BMF Wealth Investment Outlook

BMF Wealth Investment Outlook

January 2017

We are pleased to provide our BMF Wealth outlook for 2017.

2016: Tantrums, Terrorism and Trump

2016 was a year remembered most by a major shift in the global political landscape to one of anti-establishment nationalism.

The two key events of the Brexit vote in June and the US election in November, of which BMF Wealth predicted both results, had meaningful impacts on the direction of global investments across all major asset classes.

Additionally, we saw increased levels of terrorism across Europe bringing nationalistic, antiimmigration and anti-EU political parties to the forefront.

2017: The Year Ahead – Be Prepared

We are not in the game of predicting expected returns for the year ahead. We seek stability of portfolios, diversification of risk and constant communication with our clients.

However, we do predict that the world and global markets will remain fragile from potential major disruptions. Again, markets will be heavily focused on the Trump Presidency (including what it actually delivers versus its rhetoric), European elections and China.

This year will demand vigilance and we are skeptical of those who say they have all the answers. We continue to expect gold to behave as the proverbial canary in the coalmine and will be steadfast holders of the asset as global debt grows and as economic fragility remains.

As Monetary Policy reaches the limits of its effectiveness, high quality, cash flow generating companies trading at discount to fair value will outperform their peers. In this environment, we expect our selected managed funds to meaningfully outperform passive funds and ETFs. Volatility will bring market opportunities which our clients are positioned to take advantage of.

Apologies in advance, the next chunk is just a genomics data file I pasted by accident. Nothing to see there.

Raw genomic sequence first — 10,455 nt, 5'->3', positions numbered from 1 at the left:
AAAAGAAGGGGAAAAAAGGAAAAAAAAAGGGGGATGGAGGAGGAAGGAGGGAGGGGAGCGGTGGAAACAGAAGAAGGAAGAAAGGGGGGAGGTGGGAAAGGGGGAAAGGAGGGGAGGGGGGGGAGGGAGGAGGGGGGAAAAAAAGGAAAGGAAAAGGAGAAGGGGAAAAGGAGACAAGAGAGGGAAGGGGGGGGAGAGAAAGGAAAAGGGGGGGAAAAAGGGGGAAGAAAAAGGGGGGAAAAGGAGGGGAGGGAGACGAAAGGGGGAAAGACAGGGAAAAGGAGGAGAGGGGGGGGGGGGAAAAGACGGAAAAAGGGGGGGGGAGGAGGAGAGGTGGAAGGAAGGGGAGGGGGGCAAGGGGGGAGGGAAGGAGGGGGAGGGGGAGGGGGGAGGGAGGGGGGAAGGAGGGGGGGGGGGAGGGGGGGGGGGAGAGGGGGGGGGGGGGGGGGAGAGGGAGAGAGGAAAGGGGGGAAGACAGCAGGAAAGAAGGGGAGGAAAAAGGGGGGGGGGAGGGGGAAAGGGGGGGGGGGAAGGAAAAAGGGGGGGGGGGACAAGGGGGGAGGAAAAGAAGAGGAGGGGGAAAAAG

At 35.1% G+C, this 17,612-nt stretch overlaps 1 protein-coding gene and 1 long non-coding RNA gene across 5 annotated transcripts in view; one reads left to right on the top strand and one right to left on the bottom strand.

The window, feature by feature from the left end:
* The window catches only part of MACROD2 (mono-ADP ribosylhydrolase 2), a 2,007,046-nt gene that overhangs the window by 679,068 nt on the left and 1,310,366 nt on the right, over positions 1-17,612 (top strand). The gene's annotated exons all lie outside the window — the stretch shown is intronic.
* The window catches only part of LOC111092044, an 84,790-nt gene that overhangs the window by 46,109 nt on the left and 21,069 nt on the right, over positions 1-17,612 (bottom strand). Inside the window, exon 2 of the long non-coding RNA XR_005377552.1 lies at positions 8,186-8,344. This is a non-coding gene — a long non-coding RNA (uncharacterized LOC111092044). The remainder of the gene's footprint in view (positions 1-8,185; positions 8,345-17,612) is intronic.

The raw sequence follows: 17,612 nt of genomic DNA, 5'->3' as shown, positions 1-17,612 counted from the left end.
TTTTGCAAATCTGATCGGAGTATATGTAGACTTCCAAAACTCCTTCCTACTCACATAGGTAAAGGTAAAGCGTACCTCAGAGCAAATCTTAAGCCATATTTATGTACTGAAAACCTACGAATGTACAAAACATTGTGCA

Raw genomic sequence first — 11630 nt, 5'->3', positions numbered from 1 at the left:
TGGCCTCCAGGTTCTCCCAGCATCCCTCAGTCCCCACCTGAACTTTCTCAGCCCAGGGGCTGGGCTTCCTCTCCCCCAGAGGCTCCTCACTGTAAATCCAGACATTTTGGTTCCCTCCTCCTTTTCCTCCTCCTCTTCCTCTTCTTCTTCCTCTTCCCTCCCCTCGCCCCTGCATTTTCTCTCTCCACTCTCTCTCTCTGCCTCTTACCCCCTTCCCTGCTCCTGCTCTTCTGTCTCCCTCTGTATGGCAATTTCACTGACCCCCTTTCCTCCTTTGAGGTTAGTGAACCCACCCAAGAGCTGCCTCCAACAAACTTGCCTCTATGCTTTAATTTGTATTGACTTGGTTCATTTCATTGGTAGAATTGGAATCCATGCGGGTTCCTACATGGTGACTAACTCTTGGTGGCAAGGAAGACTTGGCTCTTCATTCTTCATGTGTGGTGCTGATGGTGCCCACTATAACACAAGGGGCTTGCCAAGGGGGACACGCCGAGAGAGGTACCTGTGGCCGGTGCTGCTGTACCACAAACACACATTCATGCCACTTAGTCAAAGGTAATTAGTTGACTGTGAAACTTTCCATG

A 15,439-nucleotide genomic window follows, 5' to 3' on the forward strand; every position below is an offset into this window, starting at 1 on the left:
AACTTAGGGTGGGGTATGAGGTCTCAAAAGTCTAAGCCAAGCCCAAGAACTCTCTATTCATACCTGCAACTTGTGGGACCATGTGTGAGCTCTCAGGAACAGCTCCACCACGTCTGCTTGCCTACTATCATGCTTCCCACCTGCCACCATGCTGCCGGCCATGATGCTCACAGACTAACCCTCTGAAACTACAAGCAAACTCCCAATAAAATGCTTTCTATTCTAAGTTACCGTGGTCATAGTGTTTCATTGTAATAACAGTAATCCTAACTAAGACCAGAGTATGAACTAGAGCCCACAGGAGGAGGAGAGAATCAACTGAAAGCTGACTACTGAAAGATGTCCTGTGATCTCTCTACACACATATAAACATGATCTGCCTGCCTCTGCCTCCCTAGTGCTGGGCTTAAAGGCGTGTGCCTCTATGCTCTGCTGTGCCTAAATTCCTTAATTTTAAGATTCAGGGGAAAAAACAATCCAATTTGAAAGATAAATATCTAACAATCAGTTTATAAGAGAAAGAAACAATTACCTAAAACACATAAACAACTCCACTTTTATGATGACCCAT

We expect we will be contending with the following potential scenarios:

USA

  • Should President Trump succeed in passing his tax reform, the way of doing business in and with the United States will dramatically change. The estimated US$500b in additional fiscal spending per year should also revive confidence in the economy but add to already high government debt levels.
  • As a result of this, and combined with higher oil prices, we expect inflation to return and the Federal Reserve to increase interest rates faster than expected. The bond bubble is slowly popping.
  • Trump’s protectionist trade policies may negatively impact corporate bottom line earnings with higher input costs.
  • The stronger USD against major currencies including the Euro, British Pound and the Japanese
  • Yen will be a headwind for US earnings but may be offset by major regulatory and tax reform.
  • Technological innovation will no longer only be about apps, the cloud and software but also an acceleration of automation, artificial intelligence and virtual/augmented reality, disrupting or enhancing major industries. The rise of Amazon’s ‘Alexa’ and Google Home will infiltrate our lives more and more.

Europe

  • We expect the European Union to continue its slow path to disintegration with Dutch (March), French (April/May), German (September) and possibly Italian elections this year.
  • We therefore expect Germany to abandon its push for a Fiscal Union as nationalistic fringe parties gain popularity.
  • Some European banks, particularly Italian, may require Government support and the ECB will remain highly accommodative. It may however abandon its negative interest rate policy.
  • Terrorism will remain a constant threat and influence the outcomes of the above stated elections.
  • The UK’s path to Brexit will be beset by hurdles but ultimately it will emerge in a stronger position.

Asia-Pacific

  • Chinese corporate debt levels remain a concern and recent volatility in their bond market is worrying. We view China as being a probable cause of a major unexpected market event.
  • Additionally, an escalation of tensions between China and the USA over the South China Sea will be closely watched as it may place Australia into a difficult diplomatic position.
  • Australia will struggle in its transition from the commodity and construction booms and we anticipate it is likely to lose its AAA rating. Despite higher inflation later in the year, we believe interest rates will remain low as consumer confidence remains depressed. Retailers will suffer as Amazon extends its tentacles across our shores but it will be a win for consumers and logistics companies. We expect select commercial property will remain resilient, particularly the Sydney office property market.

We expect our global research capabilities will enable us to preserve capital while navigating the above with a focus increasingly on the return of capital in addition to the return on capital.

BMF Wealth values discipline and tactical asset allocation strategies across various asset classes, currencies and geographies.



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